Thursday, November 26, 2009
***Bildt talks enlargement in European Parliament...***
***What is the situation in the negotiations on EU enlargement? Minister for Foreign Affairs Carl Bildt and Commissioner Ollie Rehn answered that question in a debate in the European Parliament on Wednesday. “I am pleased with the progress made during the Swedish Presidency, and there is still time left”, said Carl Bildt.
In his opening remarks at the Parliament, the Minister for Foreign Affairs said:
“After the major enlargement, with which the EU gained around 100 million new citizens, we are now focusing on the countries of South Eastern Europe – this could also bring in 100 million people. It will not be a quick or simple process.”
Hopes of progress
Carl Bildt gave a short report on the situation for the various countries with a membership perspective.
“Our ambition is to help all the countries of the Western Balkans move forward in the process. And I hope that we will be able to see some progress for all of them by the end of the year.”
The Minister for Foreign Affairs said that a decision on visa liberalisation for citizens of Serbia, Montenegro and the Former Yugoslav Republic of Macedonia who want to travel to the EU is expected on 19 December.
“This is a large and important step forward.”
When it comes to Croatia, the accession process is moving forward now that the dispute with Slovenia is no longer obstructing progress.
“As for the Former Yugoslav Republic of Macedonia, I hope that the Council will be able to report concrete steps forward in the country’s accession process in December.”
On Turkey, Carl Bildt said that the country’s new initiative on Kurdish rights is a major step forward.
“This initiative from the Government is very bold and very important. But the initiative has not been concluded yet. It is the subject of an intense and, to some degree, bitter domestic political debate, with parts of the opposition very strongly opposed to increased rights for the Kurds.”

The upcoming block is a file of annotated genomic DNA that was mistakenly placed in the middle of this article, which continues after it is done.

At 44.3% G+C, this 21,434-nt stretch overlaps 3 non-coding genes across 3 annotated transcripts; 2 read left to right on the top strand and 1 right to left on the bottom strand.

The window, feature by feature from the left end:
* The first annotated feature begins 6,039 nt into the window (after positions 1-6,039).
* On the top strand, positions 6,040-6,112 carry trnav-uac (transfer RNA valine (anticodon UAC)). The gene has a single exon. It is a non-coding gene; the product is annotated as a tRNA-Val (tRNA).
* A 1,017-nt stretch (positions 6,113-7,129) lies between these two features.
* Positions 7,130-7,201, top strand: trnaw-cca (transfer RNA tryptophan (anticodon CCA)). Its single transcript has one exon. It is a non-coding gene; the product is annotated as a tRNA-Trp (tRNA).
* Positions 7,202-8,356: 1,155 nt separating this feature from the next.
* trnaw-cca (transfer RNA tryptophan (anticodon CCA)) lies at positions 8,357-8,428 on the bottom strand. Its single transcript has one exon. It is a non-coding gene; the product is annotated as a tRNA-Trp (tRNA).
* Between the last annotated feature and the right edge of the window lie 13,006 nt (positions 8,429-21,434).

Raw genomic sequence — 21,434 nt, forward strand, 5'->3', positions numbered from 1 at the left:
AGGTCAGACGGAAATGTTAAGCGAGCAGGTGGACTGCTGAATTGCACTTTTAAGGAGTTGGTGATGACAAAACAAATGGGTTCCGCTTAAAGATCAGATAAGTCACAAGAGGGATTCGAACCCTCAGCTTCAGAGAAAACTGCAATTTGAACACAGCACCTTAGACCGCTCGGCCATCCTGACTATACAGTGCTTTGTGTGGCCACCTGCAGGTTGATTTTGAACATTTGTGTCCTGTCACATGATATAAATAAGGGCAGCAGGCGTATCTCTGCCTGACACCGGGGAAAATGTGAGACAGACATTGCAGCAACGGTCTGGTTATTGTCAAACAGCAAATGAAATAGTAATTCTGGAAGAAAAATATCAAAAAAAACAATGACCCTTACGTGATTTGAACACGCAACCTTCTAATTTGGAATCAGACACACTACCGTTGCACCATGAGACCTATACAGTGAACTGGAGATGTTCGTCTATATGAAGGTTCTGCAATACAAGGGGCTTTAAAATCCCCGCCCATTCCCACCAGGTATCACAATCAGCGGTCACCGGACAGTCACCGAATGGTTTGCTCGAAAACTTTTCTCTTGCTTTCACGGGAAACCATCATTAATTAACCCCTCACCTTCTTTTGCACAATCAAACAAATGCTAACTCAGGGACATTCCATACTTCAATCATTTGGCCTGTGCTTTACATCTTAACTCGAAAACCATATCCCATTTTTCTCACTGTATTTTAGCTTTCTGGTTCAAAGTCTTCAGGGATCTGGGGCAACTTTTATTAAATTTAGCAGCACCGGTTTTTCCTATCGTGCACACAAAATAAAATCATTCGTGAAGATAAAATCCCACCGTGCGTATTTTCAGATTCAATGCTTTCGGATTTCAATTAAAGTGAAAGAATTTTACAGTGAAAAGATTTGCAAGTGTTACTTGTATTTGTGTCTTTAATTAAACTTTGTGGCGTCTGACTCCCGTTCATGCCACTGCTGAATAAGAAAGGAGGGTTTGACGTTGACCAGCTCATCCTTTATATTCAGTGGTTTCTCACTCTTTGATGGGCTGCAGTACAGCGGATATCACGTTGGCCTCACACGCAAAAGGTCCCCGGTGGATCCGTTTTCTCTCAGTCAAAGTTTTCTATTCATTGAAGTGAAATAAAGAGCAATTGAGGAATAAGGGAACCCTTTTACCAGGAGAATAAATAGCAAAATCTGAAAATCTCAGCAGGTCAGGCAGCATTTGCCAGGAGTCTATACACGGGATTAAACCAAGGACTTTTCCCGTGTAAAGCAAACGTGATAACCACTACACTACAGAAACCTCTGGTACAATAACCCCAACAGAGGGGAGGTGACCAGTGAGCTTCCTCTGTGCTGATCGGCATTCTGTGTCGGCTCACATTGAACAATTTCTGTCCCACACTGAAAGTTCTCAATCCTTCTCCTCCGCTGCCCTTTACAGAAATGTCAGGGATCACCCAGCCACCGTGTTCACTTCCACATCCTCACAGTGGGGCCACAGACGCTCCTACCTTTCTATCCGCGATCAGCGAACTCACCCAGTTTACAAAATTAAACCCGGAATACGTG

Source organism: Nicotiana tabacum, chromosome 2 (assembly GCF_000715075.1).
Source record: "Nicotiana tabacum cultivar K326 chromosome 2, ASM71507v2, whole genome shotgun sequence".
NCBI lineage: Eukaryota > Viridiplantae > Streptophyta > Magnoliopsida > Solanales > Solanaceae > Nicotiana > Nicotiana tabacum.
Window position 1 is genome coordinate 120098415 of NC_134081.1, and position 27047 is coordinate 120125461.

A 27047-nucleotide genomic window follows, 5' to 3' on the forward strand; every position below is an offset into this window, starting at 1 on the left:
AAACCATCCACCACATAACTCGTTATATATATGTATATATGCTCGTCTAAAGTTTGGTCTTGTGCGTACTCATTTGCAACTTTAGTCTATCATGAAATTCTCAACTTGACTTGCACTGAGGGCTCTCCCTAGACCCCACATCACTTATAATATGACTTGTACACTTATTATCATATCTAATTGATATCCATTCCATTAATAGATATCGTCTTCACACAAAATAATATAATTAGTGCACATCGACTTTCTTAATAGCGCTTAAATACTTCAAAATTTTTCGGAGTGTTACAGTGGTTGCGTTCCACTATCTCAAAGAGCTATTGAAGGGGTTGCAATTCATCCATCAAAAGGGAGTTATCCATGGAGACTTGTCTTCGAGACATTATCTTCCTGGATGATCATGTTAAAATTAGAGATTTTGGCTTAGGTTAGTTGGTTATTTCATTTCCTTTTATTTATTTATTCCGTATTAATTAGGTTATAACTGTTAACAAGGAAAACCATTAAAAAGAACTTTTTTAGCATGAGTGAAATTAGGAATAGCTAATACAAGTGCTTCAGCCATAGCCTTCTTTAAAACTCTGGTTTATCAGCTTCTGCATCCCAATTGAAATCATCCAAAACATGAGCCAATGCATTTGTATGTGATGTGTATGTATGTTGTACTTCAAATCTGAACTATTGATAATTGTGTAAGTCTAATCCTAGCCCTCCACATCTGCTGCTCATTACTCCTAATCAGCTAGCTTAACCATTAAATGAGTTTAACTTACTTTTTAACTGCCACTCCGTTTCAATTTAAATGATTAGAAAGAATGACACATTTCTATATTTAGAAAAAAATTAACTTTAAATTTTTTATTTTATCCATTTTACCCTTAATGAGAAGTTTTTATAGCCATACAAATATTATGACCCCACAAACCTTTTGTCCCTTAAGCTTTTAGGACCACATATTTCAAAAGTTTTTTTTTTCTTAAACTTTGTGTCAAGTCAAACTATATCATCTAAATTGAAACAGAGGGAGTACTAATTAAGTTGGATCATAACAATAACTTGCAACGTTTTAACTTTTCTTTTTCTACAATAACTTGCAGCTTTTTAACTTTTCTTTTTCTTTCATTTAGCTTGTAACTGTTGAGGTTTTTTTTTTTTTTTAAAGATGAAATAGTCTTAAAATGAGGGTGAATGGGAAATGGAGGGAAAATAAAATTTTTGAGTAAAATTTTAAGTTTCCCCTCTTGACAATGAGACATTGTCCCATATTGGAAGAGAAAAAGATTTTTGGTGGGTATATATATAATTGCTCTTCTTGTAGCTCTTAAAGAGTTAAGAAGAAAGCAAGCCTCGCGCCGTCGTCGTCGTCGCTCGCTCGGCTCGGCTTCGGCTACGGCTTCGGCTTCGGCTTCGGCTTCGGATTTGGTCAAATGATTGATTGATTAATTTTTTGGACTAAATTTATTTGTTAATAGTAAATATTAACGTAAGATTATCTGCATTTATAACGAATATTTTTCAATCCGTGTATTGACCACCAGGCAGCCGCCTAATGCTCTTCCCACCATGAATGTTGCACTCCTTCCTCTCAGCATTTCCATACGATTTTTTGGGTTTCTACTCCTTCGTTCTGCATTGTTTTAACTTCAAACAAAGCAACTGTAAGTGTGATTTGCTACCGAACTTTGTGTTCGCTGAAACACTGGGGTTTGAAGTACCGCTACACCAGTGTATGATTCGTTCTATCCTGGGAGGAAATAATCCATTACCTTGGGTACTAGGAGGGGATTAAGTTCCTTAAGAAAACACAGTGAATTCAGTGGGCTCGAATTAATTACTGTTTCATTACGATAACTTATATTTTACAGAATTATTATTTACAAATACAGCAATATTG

Commissioner Rehn said in his opening remarks that Turkey has a long way to go before it can become a member of the EU.
“Despite the reforms that have been carried out, we cannot ignore the Cyprus issue and the Ankara Protocol.”
Many views were presented in the debate, both for and against Turkey joining the EU.
“Enlargement is the best method we have for driving forward reform work and improving countries’ fundamental rights”, said Ollie Rehn after the debate.
During the year, membership applications have been received from Montenegro, Albania and Iceland.
“The applications from Montenegro and Albania have been forwarded to the Commission and I expect we will be able to hear its view in a year or so”, said Minister for Foreign Affairs Carl Bildt.
“With its thousand years of democratic tradition and its membership of the EU’s internal market through the EEA, it is clear that Iceland is already well on the way to membership”, said Mr Bildt.
One MEP commented that it is countries with weak economies that want to join the EU. When Iceland’s economy was strong, the country did not want to be a member of the EU, but when the economy became weaker it became interested.
“This shows that EU membership gives better opportunities for economic development. Countries that have had poor economic development see EU membership as a way to better economic development. So integration works as an anchor for economic policy and that is a good thing”, said Carl Bildt after the meeting.